Time Machine is a powerful piece of software. Did you know that it will take local backups of your disk. This means that if you have an external hard drive, which is not plugged in your still get a backup. This means it will backup files onto your own hard drive for a period of time. This will continue to happen until you disk becomes 80% full. This can explain why disk space may seem to disappear or become full even if you don’t seem to do anything. This post will tell you a little bit more about these backups, there size and location; as well as how to delete them.
View Local Backups
You can view the size of these local backups. The quickest way to do this is go to the Apple Icon within the tool bar and select About This Mac. From the little menu that pops open select More Info. Then select the storage tab. You will be given an overview of files. One of the options will be ‘Backups’ these are your time machine backups.
This is a lot of space to take up. Time Machine looks to be smart enough to pick the largest hard drive.
You can see the physical location of files using Finder. From the menu bar select Go > Go To Folder and enter /Volumes/MobileBackups a finder window will open.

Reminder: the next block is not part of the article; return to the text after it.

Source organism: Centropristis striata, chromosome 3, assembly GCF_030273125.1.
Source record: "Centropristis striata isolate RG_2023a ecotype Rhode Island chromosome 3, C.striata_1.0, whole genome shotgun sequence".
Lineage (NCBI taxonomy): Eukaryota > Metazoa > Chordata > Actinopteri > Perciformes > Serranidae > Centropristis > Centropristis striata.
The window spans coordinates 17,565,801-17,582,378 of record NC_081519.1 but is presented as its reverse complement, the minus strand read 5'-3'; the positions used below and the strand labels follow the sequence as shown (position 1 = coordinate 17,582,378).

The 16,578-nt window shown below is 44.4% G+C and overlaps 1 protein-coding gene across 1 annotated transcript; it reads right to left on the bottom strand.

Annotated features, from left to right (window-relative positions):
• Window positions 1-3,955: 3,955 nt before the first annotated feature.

Each folder is a backup. It is built in a special way which allows it to store only files that have changed, but yet keep a complete copy of everything. I wouldn’t recommend you change anything.
Disable Local Backups
If these backups are beginning to take up too much space they should be self limiting and reduce in size as you disk space shrinks. However, if you have an SSD which are limited on space, or have your Time Machine drive always plugged in, you may want to disable them.
To do this open Terminal within Applications > Utilities. Then type the following:
sudo tmutil disablelocal
You will get no confirmation, however the order will be executed. You will need to enter your admin password.
The existing snap shots will be deleted. This make take a while however.
To turn the command back on enter the following:
sudo tmutil enablelocal
You will need to enter you password again. Note that if you have a desktop Mac such as an iMac you will need to use this command twice.
Create A Local Backup
If you want to create a new local backup you can. Within Terminal enter the following into the command prompt and hit enter.
There will be no response, however in the background a new local backup will be created of any files that have changed. You can verify if by viewing the physical files and looking at the timestamp.
Local snapshots is something that your Mac has built right in. I didn’t realise it till a few days ago (its actually says it if you read the text within Time Machine in System Preferences). These are useful in there own right.
They do take up a bit of space and if you want this space back you can be disabling the command. Note that your Mac can turn this back on so you may want to check every couple of months if you are really tight on space.